by Dr Jako Olivier
Adviser: Higher Education
Knowledge equity is highly relevant when considering openness in education. The Commonwealth of Learning (COL) was established by the Commonwealth Heads of Government in 1987 to specifically “create and widen access to opportunities for learning” specifically through open and distance learning (ODL). This access to opportunities of learning also implies access to knowledge and content in an equitable manner through the use of open educational resources (OER). Within the Higher Education initiative of COL, it is our goal to support gender responsive quality ODL/OER-based learning opportunities offered by universities. Apart from COL’s specific focus on OER, discourses around open access are also relevant as they have a bearing on the core business of universities.
However, the status quo in higher education is that of knowledge inequity. Firstly, this is true in terms of knowledge sharing through academic journal publications. According to the 1996 to 2021 Scimago Journal and Country Ranking, the top ten countries from which citable documents in the Scopus database were published are the (1) United States, (2) China, (3) United Kingdom, (4) Germany, (5) Japan, (6) France, (7) India, (8) Italy, (9) Canada and (10) Spain. These 10 countries make up 64 per cent of all published material in this period. Therefore, this triggers the question: Whose knowledge is being shared the most?
Secondly, having access to knowledge is also problematic as academic publications are often hidden behind paywalls. In 2013, Richard Van Noorden noted in an article, ‘Open access: The true cost of science publishing’, published in Nature, that revenue from articles exceeds the cost of publishing them. It is also mentioned here that moving to open access might not seem beneficial to authors who do not have to pay for the publishing directly. Consequently, a knowledge and sharing divide is perpetuated based on the financial means of researchers and their institutions. This happens despite the fact that open access articles tend to be cited more often (Piwowar et al. 2018). The value of self-archiving is evident, but is this enough? In this context, critical questions need to be asked about knowledge equity in terms of existing publishing models. The buy-in from different stakeholders in higher education is essential, but the role the individual academic can play is also clear.
In the publication, A Global Declaration on Knowledge Equity, which was the result of the Knowledge Equity Network summit (KEN2022) hosted by University of Leeds on 17 November 2022, some recommendations were made towards knowledge equity. Here, it is recommended that universities should create cultures and environments with open and equitable access to both education and the benefits of knowledge and innovation emanating from the institutions. The wider system should also actively address social, geographical, financial and other inequalities that may act as barriers to access to universities. Finally, it is also recommended that the system should move away from being a competition-based environment and, instead, move towards a global collaborative endeavour through which partnerships would be celebrated and also rewarded. In this Declaration, concrete recommendations were also made, not only for higher education institutions, but also funding agencies, publishers and supplies, as well as individuals. Such a holistic approach to opening up access knowledge emphasises the need for change in terms of how research should be made available and content shared openly.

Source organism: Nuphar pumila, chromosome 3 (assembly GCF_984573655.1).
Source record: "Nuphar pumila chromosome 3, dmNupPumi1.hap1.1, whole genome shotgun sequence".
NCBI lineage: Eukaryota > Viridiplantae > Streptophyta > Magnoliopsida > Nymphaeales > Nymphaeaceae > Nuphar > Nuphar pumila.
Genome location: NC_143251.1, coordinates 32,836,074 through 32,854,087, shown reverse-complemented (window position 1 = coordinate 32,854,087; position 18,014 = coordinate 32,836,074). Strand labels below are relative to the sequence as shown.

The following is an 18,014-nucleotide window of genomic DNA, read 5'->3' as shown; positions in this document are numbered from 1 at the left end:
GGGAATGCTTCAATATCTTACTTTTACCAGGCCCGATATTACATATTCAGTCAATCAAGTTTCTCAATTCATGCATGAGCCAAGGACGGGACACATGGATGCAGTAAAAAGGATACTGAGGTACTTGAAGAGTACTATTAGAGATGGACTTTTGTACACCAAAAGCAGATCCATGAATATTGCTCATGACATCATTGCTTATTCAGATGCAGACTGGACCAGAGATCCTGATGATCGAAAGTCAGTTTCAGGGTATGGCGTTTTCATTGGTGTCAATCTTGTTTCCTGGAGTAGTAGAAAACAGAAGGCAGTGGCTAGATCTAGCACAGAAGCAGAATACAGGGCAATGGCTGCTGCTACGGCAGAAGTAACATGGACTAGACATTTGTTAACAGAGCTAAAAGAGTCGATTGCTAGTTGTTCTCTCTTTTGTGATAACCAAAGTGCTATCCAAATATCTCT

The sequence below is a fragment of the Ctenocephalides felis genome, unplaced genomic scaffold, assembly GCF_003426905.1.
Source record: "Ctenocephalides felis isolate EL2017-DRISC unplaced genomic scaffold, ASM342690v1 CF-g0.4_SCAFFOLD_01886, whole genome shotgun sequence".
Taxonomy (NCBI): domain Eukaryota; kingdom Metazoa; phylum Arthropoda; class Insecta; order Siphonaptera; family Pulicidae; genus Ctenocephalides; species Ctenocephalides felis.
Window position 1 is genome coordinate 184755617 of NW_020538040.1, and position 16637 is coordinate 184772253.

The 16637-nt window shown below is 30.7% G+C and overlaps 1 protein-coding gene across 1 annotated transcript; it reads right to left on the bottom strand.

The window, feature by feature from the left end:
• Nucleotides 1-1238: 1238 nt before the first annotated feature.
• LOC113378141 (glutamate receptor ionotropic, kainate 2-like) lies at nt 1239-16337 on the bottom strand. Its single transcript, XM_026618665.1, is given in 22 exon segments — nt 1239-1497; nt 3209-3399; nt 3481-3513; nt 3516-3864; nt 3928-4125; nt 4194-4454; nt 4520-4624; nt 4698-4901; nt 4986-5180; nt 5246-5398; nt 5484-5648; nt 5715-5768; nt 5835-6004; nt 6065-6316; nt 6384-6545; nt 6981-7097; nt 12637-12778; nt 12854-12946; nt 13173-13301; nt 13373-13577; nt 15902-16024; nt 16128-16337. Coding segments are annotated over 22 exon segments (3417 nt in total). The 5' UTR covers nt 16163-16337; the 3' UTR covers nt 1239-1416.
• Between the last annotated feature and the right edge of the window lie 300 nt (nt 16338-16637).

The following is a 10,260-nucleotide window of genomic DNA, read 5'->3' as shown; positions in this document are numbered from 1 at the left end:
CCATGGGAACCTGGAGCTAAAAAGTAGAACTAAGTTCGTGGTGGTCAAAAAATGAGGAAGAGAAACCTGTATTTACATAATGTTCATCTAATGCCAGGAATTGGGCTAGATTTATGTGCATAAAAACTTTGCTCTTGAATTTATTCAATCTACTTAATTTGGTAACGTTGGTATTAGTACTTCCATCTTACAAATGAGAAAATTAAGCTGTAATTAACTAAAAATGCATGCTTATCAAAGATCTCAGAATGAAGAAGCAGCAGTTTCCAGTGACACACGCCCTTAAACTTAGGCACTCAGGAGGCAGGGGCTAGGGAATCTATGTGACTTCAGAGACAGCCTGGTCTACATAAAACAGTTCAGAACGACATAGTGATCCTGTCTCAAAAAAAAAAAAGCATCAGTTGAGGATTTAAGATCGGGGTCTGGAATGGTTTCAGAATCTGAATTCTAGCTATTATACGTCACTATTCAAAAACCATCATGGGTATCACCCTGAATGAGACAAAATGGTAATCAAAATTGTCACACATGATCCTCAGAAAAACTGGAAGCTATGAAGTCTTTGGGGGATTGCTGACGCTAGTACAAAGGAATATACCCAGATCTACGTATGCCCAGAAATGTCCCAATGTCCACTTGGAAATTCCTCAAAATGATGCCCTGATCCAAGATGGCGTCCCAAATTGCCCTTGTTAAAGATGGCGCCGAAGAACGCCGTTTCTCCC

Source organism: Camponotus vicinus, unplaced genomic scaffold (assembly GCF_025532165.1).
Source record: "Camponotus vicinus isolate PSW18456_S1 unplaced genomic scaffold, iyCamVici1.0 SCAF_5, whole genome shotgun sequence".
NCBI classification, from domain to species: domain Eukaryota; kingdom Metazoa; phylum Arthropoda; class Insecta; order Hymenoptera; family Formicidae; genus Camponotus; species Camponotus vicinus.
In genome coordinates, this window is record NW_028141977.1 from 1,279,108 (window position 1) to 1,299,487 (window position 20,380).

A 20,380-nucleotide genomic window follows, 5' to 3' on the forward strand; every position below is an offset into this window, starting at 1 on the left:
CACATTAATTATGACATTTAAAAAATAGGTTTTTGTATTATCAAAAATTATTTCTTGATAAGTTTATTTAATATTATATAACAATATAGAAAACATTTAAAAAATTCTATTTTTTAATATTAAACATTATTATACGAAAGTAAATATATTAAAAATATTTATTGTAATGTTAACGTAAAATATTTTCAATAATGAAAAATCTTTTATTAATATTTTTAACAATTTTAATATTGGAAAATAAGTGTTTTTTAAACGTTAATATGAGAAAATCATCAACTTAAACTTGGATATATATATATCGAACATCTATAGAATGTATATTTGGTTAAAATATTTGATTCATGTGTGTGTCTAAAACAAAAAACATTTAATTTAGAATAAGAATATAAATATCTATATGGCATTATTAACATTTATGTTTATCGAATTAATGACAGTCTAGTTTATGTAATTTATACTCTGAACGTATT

Annually, the Open Access Week highlights the need for open access publishing. In 2022, the focus was on ‘Open for Climate Justice’, highlighting the need for openness in sharing knowledge on different aspects of the climate crisis. This is also an issue important to COL as we have shared insights from Commonwealth ministers of education in the openly published report ‘Transforming Education for Climate Action: Report to Commonwealth Ministers of Education’. In the context of climate justice, knowledge equity extends beyond an ‘academic nice-to-have’ to being crucial information required for survival.
It is apparent that COL play an important role toward knowledge equity as it is mandated to function as an enabler, capacity builder and catalyst for higher education in the Commonwealth in order to open up access to knowledge. COL’s commitment to OER and its uptake in higher education is one way in which knowledge equity can be promoted. COL’s open access repository, OAsis, and its journal, the Journal of Learning for Development, contribute to opening up access to research. Similarly, more initiatives which aim to move universities from awareness and commitment to action are needed. Within this context, it is important to draw in appropriate technologies, individuals and their broader communities in order to ensure sustainable knowledge equity for quality education.